At the Business & Tourism Academy in Los Angeles, 10th graders read To Kill a Mockingbird — and Dale Carnegie, writes Gail Robinson on the Educated Reporter blog. Eleventh graders read The Great Gatsby and Jonah Berger’s Contagious: Why Things Catch On.
Combining college-prep academics with an industry-themed career “pathway” is the key to California’s Linked Learning initiative, writes Robinson.
Linked Learning students are 3.7 percentage points more likely to graduate and just as likely to complete a college-prep sequence as students in traditional high school programs, according to a 2015 SRI study.
More than 90 percent of students at Business & Tourism Academy, part of the Miguel Contreras Learning Complex, come from lower-income Latino families.
Much of the school’s focus is on professionalism. Throughout their four years, students work on business projects and interact with outside professionals. They “dress for success” — wearing business attire — every Wednesday. Business people critique videos of mock job interviews with the students and provide other feedback. Many students have internships.
Along with a complement of traditional academic classes aligned with the Common Core State Standards, every year students take a course geared to the school’s theme, such as cultural geography in their freshman year and ecotourism as sophomores. Juniors study entrepreneurship, working on computers to plot a firm’s fixed and variable costs and develop risk analyses for companies. The final project is to create a business plan for a tour company. Seniors run a virtual company and participate in the Virtual Enterprises International competition.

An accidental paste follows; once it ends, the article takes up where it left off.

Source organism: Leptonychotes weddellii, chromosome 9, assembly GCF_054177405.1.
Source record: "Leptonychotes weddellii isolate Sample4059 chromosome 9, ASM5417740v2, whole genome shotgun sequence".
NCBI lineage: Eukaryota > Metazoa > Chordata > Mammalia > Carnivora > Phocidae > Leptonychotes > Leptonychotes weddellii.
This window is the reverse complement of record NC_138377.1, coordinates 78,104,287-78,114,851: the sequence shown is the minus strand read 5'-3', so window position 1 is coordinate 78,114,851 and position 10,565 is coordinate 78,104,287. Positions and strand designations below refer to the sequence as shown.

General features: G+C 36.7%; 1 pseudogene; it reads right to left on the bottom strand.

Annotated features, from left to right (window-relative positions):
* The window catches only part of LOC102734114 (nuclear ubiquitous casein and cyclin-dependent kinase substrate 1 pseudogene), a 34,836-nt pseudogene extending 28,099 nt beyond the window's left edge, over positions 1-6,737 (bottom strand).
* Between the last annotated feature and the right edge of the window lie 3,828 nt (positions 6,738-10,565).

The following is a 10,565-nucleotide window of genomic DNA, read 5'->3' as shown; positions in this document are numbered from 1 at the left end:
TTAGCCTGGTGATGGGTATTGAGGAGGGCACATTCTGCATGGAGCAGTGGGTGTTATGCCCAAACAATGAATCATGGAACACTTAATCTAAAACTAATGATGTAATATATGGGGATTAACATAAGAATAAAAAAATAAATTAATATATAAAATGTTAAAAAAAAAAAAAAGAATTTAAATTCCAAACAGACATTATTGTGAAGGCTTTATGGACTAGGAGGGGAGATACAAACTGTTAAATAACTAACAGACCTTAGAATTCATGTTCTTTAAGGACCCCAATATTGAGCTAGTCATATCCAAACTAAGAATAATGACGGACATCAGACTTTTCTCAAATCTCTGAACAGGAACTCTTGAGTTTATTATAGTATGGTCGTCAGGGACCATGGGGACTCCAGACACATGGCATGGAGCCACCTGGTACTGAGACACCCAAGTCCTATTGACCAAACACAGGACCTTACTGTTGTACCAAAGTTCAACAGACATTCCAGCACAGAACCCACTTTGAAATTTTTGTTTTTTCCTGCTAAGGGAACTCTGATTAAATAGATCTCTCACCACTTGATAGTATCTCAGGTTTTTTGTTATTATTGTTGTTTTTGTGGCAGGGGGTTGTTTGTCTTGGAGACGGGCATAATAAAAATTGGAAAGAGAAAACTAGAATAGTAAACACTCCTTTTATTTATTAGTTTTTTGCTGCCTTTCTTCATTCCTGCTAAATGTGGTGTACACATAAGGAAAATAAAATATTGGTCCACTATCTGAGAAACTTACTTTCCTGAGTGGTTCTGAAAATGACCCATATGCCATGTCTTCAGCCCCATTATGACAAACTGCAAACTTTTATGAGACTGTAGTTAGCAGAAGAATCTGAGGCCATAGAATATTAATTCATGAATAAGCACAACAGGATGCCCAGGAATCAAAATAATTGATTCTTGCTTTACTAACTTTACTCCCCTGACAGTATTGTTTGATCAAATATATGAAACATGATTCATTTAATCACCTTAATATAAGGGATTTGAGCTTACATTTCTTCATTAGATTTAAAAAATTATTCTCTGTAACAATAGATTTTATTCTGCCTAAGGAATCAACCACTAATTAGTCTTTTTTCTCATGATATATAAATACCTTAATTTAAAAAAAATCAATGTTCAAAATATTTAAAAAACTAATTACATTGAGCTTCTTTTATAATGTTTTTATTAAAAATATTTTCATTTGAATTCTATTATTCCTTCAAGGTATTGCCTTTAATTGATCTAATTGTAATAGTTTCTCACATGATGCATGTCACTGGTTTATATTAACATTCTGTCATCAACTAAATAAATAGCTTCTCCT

The school’s 80 percent graduation rate is higher than the district’s 74 percent rate, reports Robinson.
Los Angeles Unified will have 44 Linked Learning schools by fall, including programs geared to health and medicine, engineering, design, manufacturing and media studies.